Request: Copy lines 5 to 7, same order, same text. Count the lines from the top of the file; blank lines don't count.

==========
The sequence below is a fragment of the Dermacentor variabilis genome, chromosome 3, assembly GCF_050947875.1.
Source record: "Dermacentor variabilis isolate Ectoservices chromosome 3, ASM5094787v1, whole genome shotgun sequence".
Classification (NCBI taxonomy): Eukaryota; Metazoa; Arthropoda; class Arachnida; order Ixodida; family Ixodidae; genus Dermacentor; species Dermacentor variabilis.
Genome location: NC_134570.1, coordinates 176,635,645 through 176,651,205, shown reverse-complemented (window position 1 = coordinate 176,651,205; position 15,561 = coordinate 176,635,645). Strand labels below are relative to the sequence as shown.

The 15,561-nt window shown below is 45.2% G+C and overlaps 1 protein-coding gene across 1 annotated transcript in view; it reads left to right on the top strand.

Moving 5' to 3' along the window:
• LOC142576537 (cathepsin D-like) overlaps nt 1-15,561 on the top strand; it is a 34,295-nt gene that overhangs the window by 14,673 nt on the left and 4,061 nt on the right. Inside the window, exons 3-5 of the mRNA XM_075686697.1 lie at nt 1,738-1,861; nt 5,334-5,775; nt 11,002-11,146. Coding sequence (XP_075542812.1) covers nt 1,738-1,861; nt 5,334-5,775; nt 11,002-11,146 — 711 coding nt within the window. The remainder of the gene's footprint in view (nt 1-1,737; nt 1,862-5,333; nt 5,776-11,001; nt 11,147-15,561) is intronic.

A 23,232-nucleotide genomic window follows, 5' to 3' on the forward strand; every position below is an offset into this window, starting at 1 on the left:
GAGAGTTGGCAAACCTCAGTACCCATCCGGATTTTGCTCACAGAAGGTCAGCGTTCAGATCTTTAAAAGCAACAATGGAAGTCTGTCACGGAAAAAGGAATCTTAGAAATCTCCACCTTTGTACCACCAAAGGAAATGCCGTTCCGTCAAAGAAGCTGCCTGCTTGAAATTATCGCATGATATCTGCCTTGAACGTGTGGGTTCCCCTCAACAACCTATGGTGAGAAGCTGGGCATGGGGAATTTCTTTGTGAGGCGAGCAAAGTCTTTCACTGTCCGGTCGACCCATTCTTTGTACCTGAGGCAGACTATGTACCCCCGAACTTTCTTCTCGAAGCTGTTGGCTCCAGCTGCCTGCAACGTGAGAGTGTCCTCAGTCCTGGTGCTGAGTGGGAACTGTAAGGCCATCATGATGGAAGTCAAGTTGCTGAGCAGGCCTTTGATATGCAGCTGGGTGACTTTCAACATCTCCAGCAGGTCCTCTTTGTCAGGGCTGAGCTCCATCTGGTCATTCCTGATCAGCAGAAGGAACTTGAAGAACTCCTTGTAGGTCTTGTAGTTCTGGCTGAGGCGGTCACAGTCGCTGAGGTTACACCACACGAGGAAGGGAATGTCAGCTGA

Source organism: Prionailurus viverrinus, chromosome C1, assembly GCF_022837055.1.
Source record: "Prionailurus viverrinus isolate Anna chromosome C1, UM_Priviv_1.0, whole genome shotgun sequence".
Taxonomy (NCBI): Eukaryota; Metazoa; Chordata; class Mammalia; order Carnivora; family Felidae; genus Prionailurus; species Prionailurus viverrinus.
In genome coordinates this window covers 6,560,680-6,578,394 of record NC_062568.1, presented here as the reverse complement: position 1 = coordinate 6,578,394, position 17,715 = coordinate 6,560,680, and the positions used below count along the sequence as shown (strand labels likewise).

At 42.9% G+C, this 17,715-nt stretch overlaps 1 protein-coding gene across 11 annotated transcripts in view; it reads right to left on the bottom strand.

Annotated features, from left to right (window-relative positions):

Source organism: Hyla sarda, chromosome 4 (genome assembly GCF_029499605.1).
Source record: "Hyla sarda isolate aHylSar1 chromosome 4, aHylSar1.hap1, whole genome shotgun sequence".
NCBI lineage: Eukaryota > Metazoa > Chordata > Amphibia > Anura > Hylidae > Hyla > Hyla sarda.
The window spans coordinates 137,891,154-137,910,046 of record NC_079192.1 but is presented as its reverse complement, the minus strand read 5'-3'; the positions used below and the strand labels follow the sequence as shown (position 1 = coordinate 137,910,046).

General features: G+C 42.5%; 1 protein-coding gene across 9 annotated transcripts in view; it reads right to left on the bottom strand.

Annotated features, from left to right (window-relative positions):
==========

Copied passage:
The 15,561-nt window shown below is 45.2% G+C and overlaps 1 protein-coding gene across 1 annotated transcript in view; it reads left to right on the top strand.

Moving 5' to 3' along the window:
• LOC142576537 (cathepsin D-like) overlaps nt 1-15,561 on the top strand; it is a 34,295-nt gene that overhangs the window by 14,673 nt on the left and 4,061 nt on the right. Inside the window, exons 3-5 of the mRNA XM_075686697.1 lie at nt 1,738-1,861; nt 5,334-5,775; nt 11,002-11,146. Coding sequence (XP_075542812.1) covers nt 1,738-1,861; nt 5,334-5,775; nt 11,002-11,146 — 711 coding nt within the window. The remainder of the gene's footprint in view (nt 1-1,737; nt 1,862-5,333; nt 5,776-11,001; nt 11,147-15,561) is intronic.